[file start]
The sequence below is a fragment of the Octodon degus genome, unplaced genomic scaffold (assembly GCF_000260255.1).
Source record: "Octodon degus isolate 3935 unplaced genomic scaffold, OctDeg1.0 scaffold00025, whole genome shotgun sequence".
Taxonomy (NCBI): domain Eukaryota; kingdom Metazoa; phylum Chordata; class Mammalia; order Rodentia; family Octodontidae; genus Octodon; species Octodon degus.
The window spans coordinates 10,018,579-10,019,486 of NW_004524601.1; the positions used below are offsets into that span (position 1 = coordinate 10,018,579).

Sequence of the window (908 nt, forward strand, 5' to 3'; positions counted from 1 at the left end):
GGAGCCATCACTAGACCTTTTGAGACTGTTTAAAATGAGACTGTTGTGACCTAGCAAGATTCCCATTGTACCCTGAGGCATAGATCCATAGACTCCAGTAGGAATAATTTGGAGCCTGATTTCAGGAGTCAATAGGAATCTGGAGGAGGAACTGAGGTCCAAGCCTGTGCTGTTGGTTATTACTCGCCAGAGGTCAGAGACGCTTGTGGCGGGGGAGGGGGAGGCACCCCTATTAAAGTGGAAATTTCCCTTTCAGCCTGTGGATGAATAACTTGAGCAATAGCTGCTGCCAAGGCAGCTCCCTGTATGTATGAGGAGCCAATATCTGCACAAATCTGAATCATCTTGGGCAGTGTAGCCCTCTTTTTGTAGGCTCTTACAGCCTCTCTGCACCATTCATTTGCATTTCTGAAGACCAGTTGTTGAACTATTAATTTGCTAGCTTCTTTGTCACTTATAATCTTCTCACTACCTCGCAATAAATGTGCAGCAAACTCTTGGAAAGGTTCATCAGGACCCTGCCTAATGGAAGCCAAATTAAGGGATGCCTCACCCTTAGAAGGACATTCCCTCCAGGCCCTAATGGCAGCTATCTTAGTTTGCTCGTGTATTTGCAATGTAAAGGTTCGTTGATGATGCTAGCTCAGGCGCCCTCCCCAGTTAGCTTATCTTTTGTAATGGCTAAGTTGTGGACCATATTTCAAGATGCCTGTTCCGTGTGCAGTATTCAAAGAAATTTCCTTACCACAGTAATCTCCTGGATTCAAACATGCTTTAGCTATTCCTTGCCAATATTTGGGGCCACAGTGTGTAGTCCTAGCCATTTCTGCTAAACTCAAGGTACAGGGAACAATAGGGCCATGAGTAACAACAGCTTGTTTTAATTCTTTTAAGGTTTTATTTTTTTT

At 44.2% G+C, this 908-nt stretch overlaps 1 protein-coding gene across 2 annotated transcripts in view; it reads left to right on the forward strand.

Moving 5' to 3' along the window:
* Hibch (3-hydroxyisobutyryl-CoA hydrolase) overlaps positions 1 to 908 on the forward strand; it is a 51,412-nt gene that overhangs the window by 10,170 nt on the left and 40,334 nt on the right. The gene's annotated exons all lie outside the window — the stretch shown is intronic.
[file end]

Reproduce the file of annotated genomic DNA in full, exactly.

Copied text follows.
The sequence below is a fragment of the Octodon degus genome, unplaced genomic scaffold (assembly GCF_000260255.1).
Source record: "Octodon degus isolate 3935 unplaced genomic scaffold, OctDeg1.0 scaffold00025, whole genome shotgun sequence".
Taxonomy (NCBI): domain Eukaryota; kingdom Metazoa; phylum Chordata; class Mammalia; order Rodentia; family Octodontidae; genus Octodon; species Octodon degus.
The window spans coordinates 10,018,579-10,019,486 of NW_004524601.1; the positions used below are offsets into that span (position 1 = coordinate 10,018,579).

Sequence of the window (908 nt, forward strand, 5' to 3'; positions counted from 1 at the left end):
GGAGCCATCACTAGACCTTTTGAGACTGTTTAAAATGAGACTGTTGTGACCTAGCAAGATTCCCATTGTACCCTGAGGCATAGATCCATAGACTCCAGTAGGAATAATTTGGAGCCTGATTTCAGGAGTCAATAGGAATCTGGAGGAGGAACTGAGGTCCAAGCCTGTGCTGTTGGTTATTACTCGCCAGAGGTCAGAGACGCTTGTGGCGGGGGAGGGGGAGGCACCCCTATTAAAGTGGAAATTTCCCTTTCAGCCTGTGGATGAATAACTTGAGCAATAGCTGCTGCCAAGGCAGCTCCCTGTATGTATGAGGAGCCAATATCTGCACAAATCTGAATCATCTTGGGCAGTGTAGCCCTCTTTTTGTAGGCTCTTACAGCCTCTCTGCACCATTCATTTGCATTTCTGAAGACCAGTTGTTGAACTATTAATTTGCTAGCTTCTTTGTCACTTATAATCTTCTCACTACCTCGCAATAAATGTGCAGCAAACTCTTGGAAAGGTTCATCAGGACCCTGCCTAATGGAAGCCAAATTAAGGGATGCCTCACCCTTAGAAGGACATTCCCTCCAGGCCCTAATGGCAGCTATCTTAGTTTGCTCGTGTATTTGCAATGTAAAGGTTCGTTGATGATGCTAGCTCAGGCGCCCTCCCCAGTTAGCTTATCTTTTGTAATGGCTAAGTTGTGGACCATATTTCAAGATGCCTGTTCCGTGTGCAGTATTCAAAGAAATTTCCTTACCACAGTAATCTCCTGGATTCAAACATGCTTTAGCTATTCCTTGCCAATATTTGGGGCCACAGTGTGTAGTCCTAGCCATTTCTGCTAAACTCAAGGTACAGGGAACAATAGGGCCATGAGTAACAACAGCTTGTTTTAATTCTTTTAAGGTTTTATTTTTTTT

At 44.2% G+C, this 908-nt stretch overlaps 1 protein-coding gene across 2 annotated transcripts in view; it reads left to right on the forward strand.

Moving 5' to 3' along the window:
* Hibch (3-hydroxyisobutyryl-CoA hydrolase) overlaps positions 1 to 908 on the forward strand; it is a 51,412-nt gene that overhangs the window by 10,170 nt on the left and 40,334 nt on the right. The gene's annotated exons all lie outside the window — the stretch shown is intronic.